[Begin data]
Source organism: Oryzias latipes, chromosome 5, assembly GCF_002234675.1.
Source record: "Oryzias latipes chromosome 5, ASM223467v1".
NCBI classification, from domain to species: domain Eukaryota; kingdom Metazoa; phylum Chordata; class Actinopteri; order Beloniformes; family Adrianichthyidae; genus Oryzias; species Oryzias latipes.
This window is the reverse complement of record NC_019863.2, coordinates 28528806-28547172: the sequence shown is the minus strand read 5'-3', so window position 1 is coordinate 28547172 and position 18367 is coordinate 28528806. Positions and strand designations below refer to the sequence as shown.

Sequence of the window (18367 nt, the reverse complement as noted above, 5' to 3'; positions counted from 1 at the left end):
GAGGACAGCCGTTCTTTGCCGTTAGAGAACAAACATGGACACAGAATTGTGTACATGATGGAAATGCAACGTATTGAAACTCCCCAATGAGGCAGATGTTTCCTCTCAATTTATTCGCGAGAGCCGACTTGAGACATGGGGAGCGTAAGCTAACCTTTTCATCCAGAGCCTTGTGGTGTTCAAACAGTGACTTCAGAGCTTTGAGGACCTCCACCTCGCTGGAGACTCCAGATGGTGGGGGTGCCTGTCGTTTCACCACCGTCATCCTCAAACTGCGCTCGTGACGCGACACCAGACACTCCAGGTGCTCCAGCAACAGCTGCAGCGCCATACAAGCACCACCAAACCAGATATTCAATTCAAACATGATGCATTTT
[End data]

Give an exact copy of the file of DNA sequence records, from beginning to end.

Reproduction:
Source organism: Oryzias latipes, chromosome 5, assembly GCF_002234675.1.
Source record: "Oryzias latipes chromosome 5, ASM223467v1".
NCBI classification, from domain to species: domain Eukaryota; kingdom Metazoa; phylum Chordata; class Actinopteri; order Beloniformes; family Adrianichthyidae; genus Oryzias; species Oryzias latipes.
This window is the reverse complement of record NC_019863.2, coordinates 28528806-28547172: the sequence shown is the minus strand read 5'-3', so window position 1 is coordinate 28547172 and position 18367 is coordinate 28528806. Positions and strand designations below refer to the sequence as shown.

Sequence of the window (18367 nt, the reverse complement as noted above, 5' to 3'; positions counted from 1 at the left end):
GAGGACAGCCGTTCTTTGCCGTTAGAGAACAAACATGGACACAGAATTGTGTACATGATGGAAATGCAACGTATTGAAACTCCCCAATGAGGCAGATGTTTCCTCTCAATTTATTCGCGAGAGCCGACTTGAGACATGGGGAGCGTAAGCTAACCTTTTCATCCAGAGCCTTGTGGTGTTCAAACAGTGACTTCAGAGCTTTGAGGACCTCCACCTCGCTGGAGACTCCAGATGGTGGGGGTGCCTGTCGTTTCACCACCGTCATCCTCAAACTGCGCTCGTGACGCGACACCAGACACTCCAGGTGCTCCAGCAACAGCTGCAGCGCCATACAAGCACCACCAAACCAGATATTCAATTCAAACATGATGCATTTT